Background: A clinical trial that compared erlotinib with a placebo for non-small-cell lung cancer demonstrated a survival benefit for erlotinib. We used tumor-biopsy samples from participants in this trial to investigate whether responsiveness to erlotinib and its impact on survival were associated with expression by the tumor of epidermal growth factor receptor (EGFR) and EGFR gene amplification and mutations.
Methods: EGFR expression was evaluated immunohistochemically in non-small-cell lung cancer specimens from 325 of 731 patients in the trial; 197 samples were analyzed for EGFR mutations; and 221 samples were analyzed for the number of EGFR genes.
Results: In univariate analyses, survival was longer in the erlotinib group than in the placebo group when EGFR was expressed (hazard ratio for death, 0.68; P=0.02) or there was a high number of copies of EGFR (hazard ratio, 0.44; P=0.008). In multivariate analyses, adenocarcinoma (P=0.01), never having smoked (P<0.001), and expression of EGFR (P=0.03) were associated with an objective response. In multivariate analysis, survival after treatment with erlotinib was not influenced by the status of EGFR expression, the number of EGFR copies, or EGFR mutation.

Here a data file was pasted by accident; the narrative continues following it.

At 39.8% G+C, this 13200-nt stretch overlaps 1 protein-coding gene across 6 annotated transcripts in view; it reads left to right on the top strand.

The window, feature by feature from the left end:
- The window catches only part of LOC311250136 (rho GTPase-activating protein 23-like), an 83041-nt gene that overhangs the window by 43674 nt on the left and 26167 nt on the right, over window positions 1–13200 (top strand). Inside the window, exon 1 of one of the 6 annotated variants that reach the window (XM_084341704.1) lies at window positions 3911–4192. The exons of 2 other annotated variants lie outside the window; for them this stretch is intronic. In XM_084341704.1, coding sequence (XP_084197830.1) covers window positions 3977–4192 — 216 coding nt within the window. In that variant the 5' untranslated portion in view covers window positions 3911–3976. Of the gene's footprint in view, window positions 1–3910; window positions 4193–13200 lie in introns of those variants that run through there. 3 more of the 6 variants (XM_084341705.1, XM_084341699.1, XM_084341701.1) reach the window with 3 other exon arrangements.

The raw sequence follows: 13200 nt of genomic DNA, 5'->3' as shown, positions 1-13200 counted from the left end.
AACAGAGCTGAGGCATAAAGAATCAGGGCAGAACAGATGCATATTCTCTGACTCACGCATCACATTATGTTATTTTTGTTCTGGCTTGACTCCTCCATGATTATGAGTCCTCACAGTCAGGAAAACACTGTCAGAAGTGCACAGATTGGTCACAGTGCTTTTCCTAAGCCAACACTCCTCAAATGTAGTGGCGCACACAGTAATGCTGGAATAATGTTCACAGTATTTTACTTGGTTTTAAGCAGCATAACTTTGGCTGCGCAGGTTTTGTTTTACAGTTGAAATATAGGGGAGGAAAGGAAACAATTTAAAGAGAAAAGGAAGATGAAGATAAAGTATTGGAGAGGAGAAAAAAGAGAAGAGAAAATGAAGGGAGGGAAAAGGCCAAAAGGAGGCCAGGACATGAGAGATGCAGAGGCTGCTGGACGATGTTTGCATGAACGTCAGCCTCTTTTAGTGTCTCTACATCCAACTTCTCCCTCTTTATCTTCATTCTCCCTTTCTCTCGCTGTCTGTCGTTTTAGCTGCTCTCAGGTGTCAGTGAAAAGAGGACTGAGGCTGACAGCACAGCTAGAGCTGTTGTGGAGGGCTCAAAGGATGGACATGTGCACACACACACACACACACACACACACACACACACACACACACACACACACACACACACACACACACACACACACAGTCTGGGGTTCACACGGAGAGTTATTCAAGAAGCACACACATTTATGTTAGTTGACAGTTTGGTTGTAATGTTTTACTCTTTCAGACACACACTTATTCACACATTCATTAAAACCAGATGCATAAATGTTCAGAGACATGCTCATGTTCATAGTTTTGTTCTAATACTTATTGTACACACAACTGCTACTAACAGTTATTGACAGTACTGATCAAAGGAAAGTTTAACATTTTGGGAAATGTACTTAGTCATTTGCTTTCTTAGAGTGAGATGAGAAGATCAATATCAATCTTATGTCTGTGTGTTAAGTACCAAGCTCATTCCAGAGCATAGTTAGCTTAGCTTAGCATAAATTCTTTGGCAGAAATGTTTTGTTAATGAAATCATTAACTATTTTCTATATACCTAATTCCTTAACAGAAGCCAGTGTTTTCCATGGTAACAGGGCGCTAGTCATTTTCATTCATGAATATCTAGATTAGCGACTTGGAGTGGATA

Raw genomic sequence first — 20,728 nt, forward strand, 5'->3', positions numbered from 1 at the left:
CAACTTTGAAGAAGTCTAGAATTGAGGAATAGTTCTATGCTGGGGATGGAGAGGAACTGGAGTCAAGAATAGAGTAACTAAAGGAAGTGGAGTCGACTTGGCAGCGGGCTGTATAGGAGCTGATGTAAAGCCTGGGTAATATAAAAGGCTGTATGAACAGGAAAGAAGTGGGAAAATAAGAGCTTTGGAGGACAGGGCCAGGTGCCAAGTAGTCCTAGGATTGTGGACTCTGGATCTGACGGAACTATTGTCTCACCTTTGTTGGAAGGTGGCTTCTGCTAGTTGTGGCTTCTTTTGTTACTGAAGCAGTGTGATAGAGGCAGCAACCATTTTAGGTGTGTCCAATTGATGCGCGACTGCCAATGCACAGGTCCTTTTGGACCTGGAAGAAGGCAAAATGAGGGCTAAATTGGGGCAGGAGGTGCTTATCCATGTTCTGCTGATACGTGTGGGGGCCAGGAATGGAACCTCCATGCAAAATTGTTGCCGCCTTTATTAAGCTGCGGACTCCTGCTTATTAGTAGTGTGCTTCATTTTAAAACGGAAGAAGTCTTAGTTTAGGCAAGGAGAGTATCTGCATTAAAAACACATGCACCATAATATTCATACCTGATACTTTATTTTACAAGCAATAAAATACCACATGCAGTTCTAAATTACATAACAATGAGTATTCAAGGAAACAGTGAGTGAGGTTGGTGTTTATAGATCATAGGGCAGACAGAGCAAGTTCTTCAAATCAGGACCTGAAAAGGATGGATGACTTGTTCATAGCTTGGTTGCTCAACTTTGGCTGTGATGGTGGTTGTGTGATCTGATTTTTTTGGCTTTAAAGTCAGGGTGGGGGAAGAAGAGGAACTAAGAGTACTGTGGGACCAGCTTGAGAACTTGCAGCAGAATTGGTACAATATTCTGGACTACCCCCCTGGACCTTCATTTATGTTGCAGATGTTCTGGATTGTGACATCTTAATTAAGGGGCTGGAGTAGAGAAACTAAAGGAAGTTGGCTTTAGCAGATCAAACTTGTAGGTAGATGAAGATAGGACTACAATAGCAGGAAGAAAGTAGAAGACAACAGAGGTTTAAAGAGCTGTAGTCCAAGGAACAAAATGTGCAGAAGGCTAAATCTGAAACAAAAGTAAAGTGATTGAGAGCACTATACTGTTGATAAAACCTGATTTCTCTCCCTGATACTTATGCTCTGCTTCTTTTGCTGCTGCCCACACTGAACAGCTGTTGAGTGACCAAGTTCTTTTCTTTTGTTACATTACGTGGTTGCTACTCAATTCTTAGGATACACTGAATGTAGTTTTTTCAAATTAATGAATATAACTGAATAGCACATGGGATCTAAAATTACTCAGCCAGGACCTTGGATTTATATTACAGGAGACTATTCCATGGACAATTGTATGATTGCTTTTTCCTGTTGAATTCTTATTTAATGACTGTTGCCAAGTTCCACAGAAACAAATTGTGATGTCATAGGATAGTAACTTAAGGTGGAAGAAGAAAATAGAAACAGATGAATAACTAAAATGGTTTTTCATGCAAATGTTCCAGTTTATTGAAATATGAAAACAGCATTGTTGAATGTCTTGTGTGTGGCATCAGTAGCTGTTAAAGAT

Conclusions: Among patients with non-small-cell lung cancer who receive erlotinib, the presence of an EGFR mutation may increase responsiveness to the agent, but it is not indicative of a survival benefit.
Copyright 2005 Massachusetts Medical Society.